From the Editors of VenEconomy
On Friday, President Hugo Chavez’s last funeral services are being held; however, as announced by the government, his remains will be displayed at the Capilla Ardiente chapel, located in a military facility in Caracas, for seven more days. Vice-President Nicolás Maduro will be sworn-in on Friday as interim president by the National Assembly (AN), after which it is expected the announcement of an election within 30 consecutive days after Chavez’s death. Nonetheless, there are some people who claim that the Constitution won’t be respected as the voting process will be set within 45-60 days.
Regardless of the date to go to the ballots, the reality is that people will have to choose the person who will rule their destinies for the hard times to come in a very short period of time. Also regardless of who gets elected, Nicolás Maduro, Miranda stare Governor Henrique Capriles Radonski, or any other candidate, will have to face problems of all kinds.
In economic matters, they will find a battered PDVSA, the state-run oil company. No matter how high oil prices are, PDVSA will not be able to keep the proper expenditure level to serve the purposes established by Hugo Chávez. The access to external financing, often requested by the leader, will not be as expeditious not even with the nation’s Chinese business partners.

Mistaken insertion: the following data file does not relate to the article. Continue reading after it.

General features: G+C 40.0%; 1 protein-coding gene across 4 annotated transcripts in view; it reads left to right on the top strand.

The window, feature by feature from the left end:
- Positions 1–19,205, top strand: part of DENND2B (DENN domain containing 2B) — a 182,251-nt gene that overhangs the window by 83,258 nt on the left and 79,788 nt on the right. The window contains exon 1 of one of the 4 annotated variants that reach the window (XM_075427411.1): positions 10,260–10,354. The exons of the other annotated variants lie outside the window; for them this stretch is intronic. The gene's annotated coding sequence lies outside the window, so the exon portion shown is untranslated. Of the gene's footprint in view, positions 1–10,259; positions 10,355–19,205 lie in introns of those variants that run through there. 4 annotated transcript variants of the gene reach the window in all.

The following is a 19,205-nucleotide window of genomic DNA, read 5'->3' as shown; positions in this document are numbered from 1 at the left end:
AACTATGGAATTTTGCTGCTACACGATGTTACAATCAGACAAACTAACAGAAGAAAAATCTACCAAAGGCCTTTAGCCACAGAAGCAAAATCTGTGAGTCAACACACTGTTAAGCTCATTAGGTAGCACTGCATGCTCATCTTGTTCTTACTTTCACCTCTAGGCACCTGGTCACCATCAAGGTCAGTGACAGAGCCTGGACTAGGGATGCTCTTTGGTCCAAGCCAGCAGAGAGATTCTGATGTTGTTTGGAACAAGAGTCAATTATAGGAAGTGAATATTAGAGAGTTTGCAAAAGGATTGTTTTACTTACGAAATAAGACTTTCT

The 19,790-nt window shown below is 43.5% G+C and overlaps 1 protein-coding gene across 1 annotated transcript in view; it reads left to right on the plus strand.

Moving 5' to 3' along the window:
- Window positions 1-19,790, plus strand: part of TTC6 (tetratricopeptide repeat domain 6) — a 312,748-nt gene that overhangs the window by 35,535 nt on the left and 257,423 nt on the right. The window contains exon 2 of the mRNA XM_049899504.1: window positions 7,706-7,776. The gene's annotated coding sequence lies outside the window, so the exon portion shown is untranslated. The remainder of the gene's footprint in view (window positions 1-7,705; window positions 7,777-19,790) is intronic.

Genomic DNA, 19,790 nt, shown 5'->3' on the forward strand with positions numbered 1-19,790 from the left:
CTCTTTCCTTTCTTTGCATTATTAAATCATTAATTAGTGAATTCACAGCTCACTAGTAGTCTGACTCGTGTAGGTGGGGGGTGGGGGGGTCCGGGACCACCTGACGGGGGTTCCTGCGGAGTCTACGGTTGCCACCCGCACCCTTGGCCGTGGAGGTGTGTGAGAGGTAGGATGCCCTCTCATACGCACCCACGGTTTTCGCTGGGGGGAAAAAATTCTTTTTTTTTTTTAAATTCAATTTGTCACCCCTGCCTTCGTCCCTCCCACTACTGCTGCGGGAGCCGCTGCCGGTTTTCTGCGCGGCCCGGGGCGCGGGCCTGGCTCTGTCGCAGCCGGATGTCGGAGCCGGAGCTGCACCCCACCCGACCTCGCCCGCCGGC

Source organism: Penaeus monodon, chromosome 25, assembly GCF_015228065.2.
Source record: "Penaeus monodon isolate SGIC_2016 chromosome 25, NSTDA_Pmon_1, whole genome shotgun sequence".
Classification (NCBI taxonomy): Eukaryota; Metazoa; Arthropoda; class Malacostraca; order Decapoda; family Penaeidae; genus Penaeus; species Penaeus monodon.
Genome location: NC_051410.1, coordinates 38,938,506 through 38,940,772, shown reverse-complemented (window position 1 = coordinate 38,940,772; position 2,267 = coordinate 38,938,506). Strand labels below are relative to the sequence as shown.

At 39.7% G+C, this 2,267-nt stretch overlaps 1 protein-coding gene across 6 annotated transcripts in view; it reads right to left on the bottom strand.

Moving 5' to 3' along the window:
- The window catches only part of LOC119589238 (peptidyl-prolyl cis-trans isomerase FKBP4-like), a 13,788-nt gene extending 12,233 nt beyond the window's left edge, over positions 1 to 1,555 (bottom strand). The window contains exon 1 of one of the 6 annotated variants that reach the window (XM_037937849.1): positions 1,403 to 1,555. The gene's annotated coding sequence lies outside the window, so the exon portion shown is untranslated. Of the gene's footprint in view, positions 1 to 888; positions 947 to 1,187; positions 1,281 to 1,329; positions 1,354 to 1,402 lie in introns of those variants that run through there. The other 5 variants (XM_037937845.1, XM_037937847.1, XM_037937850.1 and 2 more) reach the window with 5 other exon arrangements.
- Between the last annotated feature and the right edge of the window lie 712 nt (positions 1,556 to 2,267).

Inflation seems uncontainable, even though relatively low figures were released in February as a result of a good weather and other seasonal factors that pushed farm products lower, among them, tomatoes and onions.
The problem of food shortage will not be solved in the short-term either due to, among other reasons, collapsed seaports, lack of dollars, lack of raw materials and other indispensable assets for the production at national industries.
Social problems as housing, a collapsed healthcare system, joblessness and high crime rates will become source of pressure and protests.
And let’s not forget that all this comes along with a politically divided country in two large chunks.
Whoever gets elected for the next 6-year term has a big challenge ahead of him and, measures to be taken will be hard for most Venezuelans that were talked out by propaganda from the government that stated everything was buoyant and growing.
VenEconomy does not believe that Maduro has the vision to apply urgent remedial actions needed to turn around the social economic direction of Venezuela. And in spite of the fact that we get the feeling both opposition party Mesa de Unidad Democrática (MUD) and Capriles Radonski know well which road to take, it will be very hard for them to expose the chain of lies that fed the nation over the past 14 years and to sort out the restoration of the democratic institutionality through a voting process.VenEconomy has been a leading provider of consultancy on financial, political and economic data in Venezuela since 1982.
Click here to read this in Spanish